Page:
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Randy Newman Review

By Jeffery Lindholm, Burlington Writers’ Workshop

 

The weather on the first evening of the Burlington Discover Jazz Festival was near perfect: a light breeze coming off Lake Champlain, the sun going down over the lake, the temperature hovering in the upper 70s at 7:30 or so. It seemed a shame to go indoors, but enough people chose to do so to pretty much fill up the Flynn Theater for the kickoff show of the fest: singer-songwriter, movie soundtrack composer, and droll satirist Randy Newman.

 

Up on the stage sat a shiny grand piano, a piano bench, and a microphone clipped to a stand. Randy Newman, solo, two sets.

 

Growing up, Newman spent time in both Louisiana and Los Angeles, and after casually strolling onstage, for the first song of his show, he gave us a little bit of both, singing “I Love to See You Smile,” which he wrote for the movie “Parenthood” and which is buoyed by an infectiously bouncy New Orleans piano beat.

 

And that’s how the evening progressed, with Newman offering up the various aspects of his repertoire: songs that are by turns heartrending, goofy, philosophical, childish (in a good way), historical, and personal. So, early in the show he sang “Baltimore,” about urban plight and the people who endure it, then sang his biggest hit, the silly (but still thought provoking) “Short People.”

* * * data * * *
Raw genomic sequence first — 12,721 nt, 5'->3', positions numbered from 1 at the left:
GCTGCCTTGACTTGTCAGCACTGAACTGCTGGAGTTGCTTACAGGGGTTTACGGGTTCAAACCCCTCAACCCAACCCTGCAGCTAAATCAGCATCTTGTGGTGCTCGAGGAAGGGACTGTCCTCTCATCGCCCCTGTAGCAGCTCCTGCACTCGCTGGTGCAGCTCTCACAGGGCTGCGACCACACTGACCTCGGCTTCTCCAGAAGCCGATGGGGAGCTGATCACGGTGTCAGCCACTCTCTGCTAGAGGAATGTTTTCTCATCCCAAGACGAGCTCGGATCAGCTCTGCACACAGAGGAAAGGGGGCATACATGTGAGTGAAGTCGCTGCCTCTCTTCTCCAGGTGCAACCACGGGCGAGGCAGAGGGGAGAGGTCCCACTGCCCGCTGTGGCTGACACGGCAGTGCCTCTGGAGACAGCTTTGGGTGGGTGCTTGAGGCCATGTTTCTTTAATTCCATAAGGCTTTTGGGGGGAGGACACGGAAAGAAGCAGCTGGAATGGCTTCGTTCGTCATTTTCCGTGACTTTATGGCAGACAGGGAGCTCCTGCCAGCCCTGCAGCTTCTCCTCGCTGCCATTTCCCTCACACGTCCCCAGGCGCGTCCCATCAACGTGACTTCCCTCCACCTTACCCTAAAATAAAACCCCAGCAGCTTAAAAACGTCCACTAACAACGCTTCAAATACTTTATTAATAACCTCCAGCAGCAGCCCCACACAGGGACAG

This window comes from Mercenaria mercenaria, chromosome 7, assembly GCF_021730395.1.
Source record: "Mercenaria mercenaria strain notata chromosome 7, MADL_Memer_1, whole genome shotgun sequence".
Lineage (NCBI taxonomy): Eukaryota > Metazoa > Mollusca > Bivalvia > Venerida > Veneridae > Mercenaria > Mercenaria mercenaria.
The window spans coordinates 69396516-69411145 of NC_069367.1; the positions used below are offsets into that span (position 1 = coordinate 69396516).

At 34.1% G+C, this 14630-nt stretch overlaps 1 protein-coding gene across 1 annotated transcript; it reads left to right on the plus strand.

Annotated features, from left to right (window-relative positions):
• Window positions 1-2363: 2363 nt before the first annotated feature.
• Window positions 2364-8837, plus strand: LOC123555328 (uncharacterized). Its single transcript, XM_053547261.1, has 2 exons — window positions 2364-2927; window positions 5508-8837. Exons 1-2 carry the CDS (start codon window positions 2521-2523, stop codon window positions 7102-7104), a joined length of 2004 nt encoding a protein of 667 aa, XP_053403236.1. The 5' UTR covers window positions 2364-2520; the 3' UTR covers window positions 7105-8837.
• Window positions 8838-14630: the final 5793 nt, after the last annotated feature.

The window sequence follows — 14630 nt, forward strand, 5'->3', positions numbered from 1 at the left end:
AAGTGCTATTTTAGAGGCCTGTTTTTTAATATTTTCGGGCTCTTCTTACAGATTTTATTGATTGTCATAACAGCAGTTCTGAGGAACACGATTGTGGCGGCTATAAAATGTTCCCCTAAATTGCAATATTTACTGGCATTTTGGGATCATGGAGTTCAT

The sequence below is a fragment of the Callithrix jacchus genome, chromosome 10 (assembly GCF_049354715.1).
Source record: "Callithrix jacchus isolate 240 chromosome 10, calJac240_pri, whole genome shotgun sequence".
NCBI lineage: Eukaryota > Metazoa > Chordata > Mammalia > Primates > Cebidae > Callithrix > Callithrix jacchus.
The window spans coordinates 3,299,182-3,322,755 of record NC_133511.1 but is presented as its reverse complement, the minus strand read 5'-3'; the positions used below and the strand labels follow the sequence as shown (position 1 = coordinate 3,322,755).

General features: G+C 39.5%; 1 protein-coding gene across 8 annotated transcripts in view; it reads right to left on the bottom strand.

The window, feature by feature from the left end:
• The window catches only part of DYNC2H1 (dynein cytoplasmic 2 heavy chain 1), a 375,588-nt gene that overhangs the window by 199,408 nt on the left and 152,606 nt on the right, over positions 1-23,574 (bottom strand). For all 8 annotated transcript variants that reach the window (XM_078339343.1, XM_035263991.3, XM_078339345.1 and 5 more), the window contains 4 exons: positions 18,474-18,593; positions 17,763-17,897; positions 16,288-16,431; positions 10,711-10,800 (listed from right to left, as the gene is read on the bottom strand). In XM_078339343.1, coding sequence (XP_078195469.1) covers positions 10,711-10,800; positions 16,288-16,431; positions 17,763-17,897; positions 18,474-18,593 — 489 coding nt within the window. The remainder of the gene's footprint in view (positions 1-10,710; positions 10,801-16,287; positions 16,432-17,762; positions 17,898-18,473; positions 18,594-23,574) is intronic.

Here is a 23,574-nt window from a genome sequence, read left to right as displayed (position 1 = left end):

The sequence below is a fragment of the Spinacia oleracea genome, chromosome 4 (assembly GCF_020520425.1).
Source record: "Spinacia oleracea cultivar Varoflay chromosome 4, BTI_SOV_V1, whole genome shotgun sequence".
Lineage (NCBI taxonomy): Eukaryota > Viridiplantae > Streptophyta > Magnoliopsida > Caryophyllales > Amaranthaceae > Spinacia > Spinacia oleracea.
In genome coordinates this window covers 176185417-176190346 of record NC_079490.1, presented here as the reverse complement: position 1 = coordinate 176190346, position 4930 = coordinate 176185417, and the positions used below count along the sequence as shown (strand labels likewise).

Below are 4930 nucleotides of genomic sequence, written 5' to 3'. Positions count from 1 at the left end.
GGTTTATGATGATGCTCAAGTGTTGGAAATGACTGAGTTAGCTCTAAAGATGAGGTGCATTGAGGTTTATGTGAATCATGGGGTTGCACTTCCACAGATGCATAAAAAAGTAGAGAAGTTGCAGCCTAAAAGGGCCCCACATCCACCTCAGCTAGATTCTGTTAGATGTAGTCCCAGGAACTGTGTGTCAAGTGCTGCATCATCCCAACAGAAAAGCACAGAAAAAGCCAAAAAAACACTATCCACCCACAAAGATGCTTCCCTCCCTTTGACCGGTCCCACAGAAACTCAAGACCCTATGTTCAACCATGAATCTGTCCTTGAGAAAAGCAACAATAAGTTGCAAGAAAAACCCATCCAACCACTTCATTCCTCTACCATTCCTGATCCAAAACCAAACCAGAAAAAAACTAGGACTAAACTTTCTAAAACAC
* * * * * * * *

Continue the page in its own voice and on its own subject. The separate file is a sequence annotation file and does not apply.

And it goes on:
Surprisingly, he did most of the songs he’s known for in the first set, rather than saving them for a big finish. So before the break, in addition to the aforementioned, we also got “Louisiana 1927,” “You Can Leave Your Hat On,” “Guilty,” and “You’ve Got a Friend in Me,” from the “Toy Story” soundtrack.

 

Newman also loosened up as the show progressed, talking more to the audience, introducing songs, even getting us to sing along (raucously) to “I’m Dead (But I Don’t Know It),” about the plight of aging rock and rollers. As he seemed more relaxed, I found myself wishing he would grant us a few purely musical interludes—solos between verses, or perhaps some of the instrumental music from his film scores—to show off his evident piano prowess, but Newman was focused on his songs themselves.

 

During the second set, Newman ranged farther afield, playing less familiar songs, deeper cuts, if you will, such as “In Germany Before the War” and “Real Emotional Girl,” counterbalanced with ramblingly funny stories about this family.

 

And, yes, he did sing “Mama Told Me Not to Come.”

 

So that’s how one guy and one piano (and a microphone) can keep a large group of people entertained on a warm late-spring evening—by keeping their expectations off-kilter and their minds engaged (in a good way).